DNA Evidence Exonerates Royal Clark Jr. After 17 Years in Prison for a Robbery He Didn’t Commit

Royal Clark Jr. was released from prison after serving time for an armed robbery he didn’t commit. The Louisiana man tasted freedom for the first time on June 27 after serving over 17 years behind bars. The New Orleans Innocence Project’s diligent and necessary work led to Royal’s freedom.

In 2001, Royal was arrested in connection to an armed robbery at a Burger King in Terrytown, Louisiana. The only evidence prosecutors had was the testimony of an employee of the restaurant, who incorrectly identified Royal Clark Jr., as the perpetrator. He was convicted and sentenced to serve to 49 and a half years in 2003.

Related Story: Opinion: ‘When They See Us’ Highlights Why Exoneration Doesn’t Equal Vindication For Blacks and Latinos

Royal always maintained his innocence. The Innocence Project New Orleans and the district attorney’s office requested a new fingerprint analysis be performed after attorneys determined that eyewitness testimony isn’t necessarily reliable. Many times witnesses are under duress from trauma, so gathering other critical evidence is key to punishing the correct person.

Once Jefferson Parish District Attorney Paul Connick re-examined fingerprints found at the scene of the robbery, the district attorney’s office discovered the prints belonged to Jessie Perry, who had already been previously convicted of committing other robberies. His fingerprints were in the Louisiana State database.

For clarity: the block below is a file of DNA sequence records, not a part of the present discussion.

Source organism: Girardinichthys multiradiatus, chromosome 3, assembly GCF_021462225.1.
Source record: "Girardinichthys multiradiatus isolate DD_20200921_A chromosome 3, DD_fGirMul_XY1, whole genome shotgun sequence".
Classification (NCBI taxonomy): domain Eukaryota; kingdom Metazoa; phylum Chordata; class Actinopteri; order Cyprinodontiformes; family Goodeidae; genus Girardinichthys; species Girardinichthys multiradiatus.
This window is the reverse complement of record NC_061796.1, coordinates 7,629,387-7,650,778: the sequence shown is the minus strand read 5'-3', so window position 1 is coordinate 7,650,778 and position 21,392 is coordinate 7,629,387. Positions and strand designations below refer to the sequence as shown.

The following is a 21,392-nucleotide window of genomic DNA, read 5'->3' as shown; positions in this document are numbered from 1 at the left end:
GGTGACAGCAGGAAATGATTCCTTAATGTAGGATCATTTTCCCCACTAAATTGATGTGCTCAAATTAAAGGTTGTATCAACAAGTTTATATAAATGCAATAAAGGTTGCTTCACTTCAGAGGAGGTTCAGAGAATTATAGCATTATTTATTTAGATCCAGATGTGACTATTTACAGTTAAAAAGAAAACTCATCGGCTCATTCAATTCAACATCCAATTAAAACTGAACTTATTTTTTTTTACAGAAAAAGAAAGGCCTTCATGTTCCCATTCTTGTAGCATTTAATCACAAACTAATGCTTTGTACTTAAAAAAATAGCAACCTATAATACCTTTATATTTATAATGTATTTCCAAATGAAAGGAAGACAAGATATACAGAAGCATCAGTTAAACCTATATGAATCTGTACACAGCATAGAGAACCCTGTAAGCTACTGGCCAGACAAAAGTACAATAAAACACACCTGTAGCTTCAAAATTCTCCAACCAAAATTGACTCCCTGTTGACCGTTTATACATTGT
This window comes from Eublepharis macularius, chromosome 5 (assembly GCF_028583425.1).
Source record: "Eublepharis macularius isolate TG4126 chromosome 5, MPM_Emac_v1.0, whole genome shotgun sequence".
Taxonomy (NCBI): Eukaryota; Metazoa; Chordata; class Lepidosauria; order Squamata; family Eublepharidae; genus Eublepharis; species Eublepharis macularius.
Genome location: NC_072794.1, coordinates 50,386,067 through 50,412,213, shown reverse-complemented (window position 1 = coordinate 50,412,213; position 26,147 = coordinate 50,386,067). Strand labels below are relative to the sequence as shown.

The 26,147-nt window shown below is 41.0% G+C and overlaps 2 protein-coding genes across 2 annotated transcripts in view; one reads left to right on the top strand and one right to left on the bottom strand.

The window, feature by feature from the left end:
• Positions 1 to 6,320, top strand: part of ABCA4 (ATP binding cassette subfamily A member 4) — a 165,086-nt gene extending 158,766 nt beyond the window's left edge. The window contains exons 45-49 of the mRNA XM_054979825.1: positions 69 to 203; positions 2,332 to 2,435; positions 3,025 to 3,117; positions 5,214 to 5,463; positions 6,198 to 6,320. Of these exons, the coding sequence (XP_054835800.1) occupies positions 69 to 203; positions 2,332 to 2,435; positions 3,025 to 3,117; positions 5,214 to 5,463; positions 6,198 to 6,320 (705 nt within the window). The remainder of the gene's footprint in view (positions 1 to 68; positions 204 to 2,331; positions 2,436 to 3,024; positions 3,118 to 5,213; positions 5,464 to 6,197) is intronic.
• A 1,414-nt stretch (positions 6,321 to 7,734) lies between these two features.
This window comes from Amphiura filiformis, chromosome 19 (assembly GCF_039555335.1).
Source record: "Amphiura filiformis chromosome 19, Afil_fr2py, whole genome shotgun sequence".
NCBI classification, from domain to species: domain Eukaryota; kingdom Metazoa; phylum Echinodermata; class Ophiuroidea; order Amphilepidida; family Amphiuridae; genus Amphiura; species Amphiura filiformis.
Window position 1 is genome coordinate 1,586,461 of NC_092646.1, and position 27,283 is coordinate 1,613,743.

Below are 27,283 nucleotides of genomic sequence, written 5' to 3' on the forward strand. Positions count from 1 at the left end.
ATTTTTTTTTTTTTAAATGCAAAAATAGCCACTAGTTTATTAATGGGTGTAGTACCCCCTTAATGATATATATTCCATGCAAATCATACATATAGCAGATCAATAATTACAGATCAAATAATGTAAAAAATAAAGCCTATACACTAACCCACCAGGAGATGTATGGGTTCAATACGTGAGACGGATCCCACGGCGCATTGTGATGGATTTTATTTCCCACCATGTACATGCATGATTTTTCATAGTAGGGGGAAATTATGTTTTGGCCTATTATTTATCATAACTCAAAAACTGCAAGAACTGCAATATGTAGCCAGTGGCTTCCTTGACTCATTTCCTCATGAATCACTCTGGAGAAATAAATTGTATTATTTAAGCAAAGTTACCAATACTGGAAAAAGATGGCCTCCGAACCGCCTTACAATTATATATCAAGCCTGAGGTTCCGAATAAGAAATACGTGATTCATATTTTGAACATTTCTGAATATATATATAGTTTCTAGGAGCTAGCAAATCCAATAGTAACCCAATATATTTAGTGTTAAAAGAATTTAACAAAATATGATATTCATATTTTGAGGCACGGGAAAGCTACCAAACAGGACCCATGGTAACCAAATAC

“As district attorney, my obligation to seek justice does not end upon conviction,” District Attorney Paul Connick said in a statement, “When the evidence reveals an individual was wrongfully convicted, my office will take action to correct that injustice.”

The entire prosecution, including the judge on the first case, was a sham. They were complicit in railroading Royal Clark Jr. The most sinister pieces to the previous investigation were that the police had the fingerprints when the robbery first took place and multiple witnesses did not give consistent testimony. Jessie Perry’s statement said that she didn’t look at the defendant because he had a gun in her back. So how could she point him out in a lineup? Why weren’t the fingerprints analyzed then?

Kia Hall Hayes, from the Innocence Project, maintained how unreliable eyewitness testimony could be.

“His case serves as another example of the unreliability of eyewitness identification evidence, the importance of judges allowing juries all the tools they need to assess the evidence accurately, and the danger of relying exclusively on such evidence to take away someone’s liberty.”

Royal Clark Jr.’s is the second man in Louisiana to be released from prison after being wrongly convicted of a crime. Although the Innocence Project New Orleans’ work is necessary, it is undoubtedly the responsibility of law enforcement and prosecutors to look at all the evidence and act accordingly.

 

 

 

 

 

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